Nitric oxide (NO) is increasingly being recognised to play a pivotal role in numerous physiological and pathophysiological processes throughout the human body. Many cardiovascular diseases are associated with a reduction in the activity of endothelium-derived NO as an important component involved in the initiation and/or progression of the disease. We have previously reported that NO donor S-Nitroso-N-acetylpenicillamine (SNAP) strongly inhibits signal transduction mediated by various platelet agonists. NO activates guanylate cyclase as a common effector mechanism that results in reduced free cytoplasmic calcium, inhibition of platelet phosphatidylinositol 3-kinase (P 1-3), and reduction in the affinity and number of surface membrane fibrinogen-binding sites, (GpIIb/ IIIa). NO also acts in synergy with prostacyclin (PGI 2), an eicosanoid released from the endothelium, and potentiates anti-aggregatory effects. Prostacyclin inhibits platelet aggregation by increasing the intracellular concentration of cyclic adenosine monophosphate (cAMP). The possibility of using NO donors to inhibit platelet activation in vivo, such as in arterial thrombosis is currently being explored. Drugs such as nitroglycerin (GTN) are known to act as NO donors, but the vasodilator effects are much greater than tfieir antiplatelet activity. One drug that boosts the physiological effects of NO is Sildenafil which blocks the breakdown of cyclic guanosine monophosphate (cGMP) and thereby amplifies the biological effects of NO in the corpus cavernosum - this is how it works to improve the erectile function. NO being one of the simplest mediators has some of the most complex actions and provides myriad opportunities for new treatments.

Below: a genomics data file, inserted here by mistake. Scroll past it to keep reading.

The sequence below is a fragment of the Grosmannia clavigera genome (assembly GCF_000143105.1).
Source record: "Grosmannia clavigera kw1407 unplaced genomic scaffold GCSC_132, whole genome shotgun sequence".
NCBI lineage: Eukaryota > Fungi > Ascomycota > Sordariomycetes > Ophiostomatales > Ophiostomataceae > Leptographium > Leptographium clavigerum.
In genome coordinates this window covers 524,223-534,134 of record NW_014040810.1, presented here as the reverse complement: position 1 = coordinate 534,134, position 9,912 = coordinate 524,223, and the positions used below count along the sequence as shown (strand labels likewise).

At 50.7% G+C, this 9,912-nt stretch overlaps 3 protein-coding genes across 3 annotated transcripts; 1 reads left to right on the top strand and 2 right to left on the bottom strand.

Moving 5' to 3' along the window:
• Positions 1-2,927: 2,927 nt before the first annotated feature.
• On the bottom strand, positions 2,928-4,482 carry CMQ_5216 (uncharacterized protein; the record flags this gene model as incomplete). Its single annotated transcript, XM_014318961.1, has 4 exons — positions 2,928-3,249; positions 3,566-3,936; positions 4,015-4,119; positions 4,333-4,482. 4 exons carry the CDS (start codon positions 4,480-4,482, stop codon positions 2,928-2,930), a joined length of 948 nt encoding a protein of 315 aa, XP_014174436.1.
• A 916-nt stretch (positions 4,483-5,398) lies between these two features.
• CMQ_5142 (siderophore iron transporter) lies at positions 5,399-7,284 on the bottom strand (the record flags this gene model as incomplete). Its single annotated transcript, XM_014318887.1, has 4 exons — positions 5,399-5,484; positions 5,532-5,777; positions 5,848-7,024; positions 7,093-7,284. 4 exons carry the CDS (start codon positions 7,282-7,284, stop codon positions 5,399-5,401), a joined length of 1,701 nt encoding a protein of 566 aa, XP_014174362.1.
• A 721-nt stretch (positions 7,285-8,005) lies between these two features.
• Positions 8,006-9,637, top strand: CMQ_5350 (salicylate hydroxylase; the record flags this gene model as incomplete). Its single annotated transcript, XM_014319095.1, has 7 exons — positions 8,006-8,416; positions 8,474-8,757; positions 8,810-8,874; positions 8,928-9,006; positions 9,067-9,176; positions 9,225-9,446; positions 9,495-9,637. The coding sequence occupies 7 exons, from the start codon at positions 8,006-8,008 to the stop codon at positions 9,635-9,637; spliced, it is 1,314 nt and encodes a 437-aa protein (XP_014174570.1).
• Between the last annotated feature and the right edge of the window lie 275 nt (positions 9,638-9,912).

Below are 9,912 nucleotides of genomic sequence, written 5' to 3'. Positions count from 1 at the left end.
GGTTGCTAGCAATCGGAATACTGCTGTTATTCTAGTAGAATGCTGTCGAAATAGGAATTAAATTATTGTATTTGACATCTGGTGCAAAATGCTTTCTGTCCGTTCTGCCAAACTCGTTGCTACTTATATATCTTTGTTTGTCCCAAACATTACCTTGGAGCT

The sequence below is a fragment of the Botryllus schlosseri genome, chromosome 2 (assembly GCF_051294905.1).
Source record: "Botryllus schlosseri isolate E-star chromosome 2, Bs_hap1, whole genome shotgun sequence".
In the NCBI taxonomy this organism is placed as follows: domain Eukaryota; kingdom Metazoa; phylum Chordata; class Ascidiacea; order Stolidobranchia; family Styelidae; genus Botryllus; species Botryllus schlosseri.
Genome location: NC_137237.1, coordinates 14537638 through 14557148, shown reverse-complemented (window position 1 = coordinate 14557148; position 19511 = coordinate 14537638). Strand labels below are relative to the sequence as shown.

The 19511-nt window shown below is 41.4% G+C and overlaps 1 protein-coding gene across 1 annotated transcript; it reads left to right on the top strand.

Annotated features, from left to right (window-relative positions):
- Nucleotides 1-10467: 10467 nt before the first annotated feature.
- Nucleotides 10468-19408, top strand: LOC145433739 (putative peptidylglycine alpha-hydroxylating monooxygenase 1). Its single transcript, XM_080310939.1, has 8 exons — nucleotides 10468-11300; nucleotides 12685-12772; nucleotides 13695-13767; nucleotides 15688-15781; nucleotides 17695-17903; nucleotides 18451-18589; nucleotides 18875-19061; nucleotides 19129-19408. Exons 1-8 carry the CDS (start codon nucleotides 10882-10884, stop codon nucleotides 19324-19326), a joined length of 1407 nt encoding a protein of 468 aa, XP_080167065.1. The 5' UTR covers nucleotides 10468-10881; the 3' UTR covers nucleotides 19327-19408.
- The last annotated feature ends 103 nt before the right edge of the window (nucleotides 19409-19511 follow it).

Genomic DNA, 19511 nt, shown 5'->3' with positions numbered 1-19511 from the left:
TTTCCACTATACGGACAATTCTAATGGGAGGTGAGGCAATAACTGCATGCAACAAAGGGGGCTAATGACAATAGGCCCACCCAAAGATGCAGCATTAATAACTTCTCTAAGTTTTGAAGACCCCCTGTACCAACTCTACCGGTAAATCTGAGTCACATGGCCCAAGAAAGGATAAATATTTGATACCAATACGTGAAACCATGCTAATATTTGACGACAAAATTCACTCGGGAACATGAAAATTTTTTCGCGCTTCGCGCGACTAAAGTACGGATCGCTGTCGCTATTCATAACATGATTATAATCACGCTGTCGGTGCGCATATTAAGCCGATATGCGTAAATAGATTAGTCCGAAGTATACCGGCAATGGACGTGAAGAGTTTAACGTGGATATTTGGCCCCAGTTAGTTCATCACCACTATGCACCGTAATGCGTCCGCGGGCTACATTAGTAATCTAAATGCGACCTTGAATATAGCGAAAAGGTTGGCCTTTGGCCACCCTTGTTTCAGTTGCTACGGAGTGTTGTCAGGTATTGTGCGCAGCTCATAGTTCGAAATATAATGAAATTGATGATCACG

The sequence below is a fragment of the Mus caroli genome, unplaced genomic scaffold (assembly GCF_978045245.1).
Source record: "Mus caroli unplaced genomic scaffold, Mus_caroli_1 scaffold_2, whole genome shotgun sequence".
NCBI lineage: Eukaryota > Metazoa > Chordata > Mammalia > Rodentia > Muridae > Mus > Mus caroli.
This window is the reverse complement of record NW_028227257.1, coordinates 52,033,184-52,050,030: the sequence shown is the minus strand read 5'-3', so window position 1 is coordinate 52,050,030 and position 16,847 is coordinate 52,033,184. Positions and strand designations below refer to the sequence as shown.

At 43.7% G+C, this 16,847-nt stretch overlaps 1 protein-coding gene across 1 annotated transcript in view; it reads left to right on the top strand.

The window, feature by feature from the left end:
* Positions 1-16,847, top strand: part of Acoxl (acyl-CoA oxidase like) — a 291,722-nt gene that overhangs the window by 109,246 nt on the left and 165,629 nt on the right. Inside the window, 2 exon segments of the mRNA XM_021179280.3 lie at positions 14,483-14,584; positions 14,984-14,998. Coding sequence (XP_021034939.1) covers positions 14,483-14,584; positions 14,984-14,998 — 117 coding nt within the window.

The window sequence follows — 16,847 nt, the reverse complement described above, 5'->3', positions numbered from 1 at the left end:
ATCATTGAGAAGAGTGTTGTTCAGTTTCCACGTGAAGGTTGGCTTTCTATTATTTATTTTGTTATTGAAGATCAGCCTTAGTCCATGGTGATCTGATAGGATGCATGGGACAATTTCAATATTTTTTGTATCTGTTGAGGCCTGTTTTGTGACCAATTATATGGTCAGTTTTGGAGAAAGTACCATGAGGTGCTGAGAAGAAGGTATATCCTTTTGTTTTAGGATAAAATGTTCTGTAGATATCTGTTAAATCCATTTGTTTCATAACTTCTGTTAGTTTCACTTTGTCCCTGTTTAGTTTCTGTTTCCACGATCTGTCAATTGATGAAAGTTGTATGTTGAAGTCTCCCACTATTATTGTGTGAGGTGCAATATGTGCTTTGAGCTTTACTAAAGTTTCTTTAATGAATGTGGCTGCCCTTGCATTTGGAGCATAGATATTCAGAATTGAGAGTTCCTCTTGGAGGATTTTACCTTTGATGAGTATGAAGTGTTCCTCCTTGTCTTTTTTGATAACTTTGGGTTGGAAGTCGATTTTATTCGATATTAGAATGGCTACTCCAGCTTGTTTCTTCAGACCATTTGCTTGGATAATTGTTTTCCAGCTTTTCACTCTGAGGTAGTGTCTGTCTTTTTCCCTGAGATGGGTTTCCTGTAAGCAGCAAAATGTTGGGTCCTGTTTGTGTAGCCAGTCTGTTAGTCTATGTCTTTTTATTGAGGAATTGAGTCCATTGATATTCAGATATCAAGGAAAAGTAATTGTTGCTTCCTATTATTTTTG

|Number of pages||7|
|Journal||Journal of the Chemical Society of Pakistan|
|Publication status||Published - Aug 2007|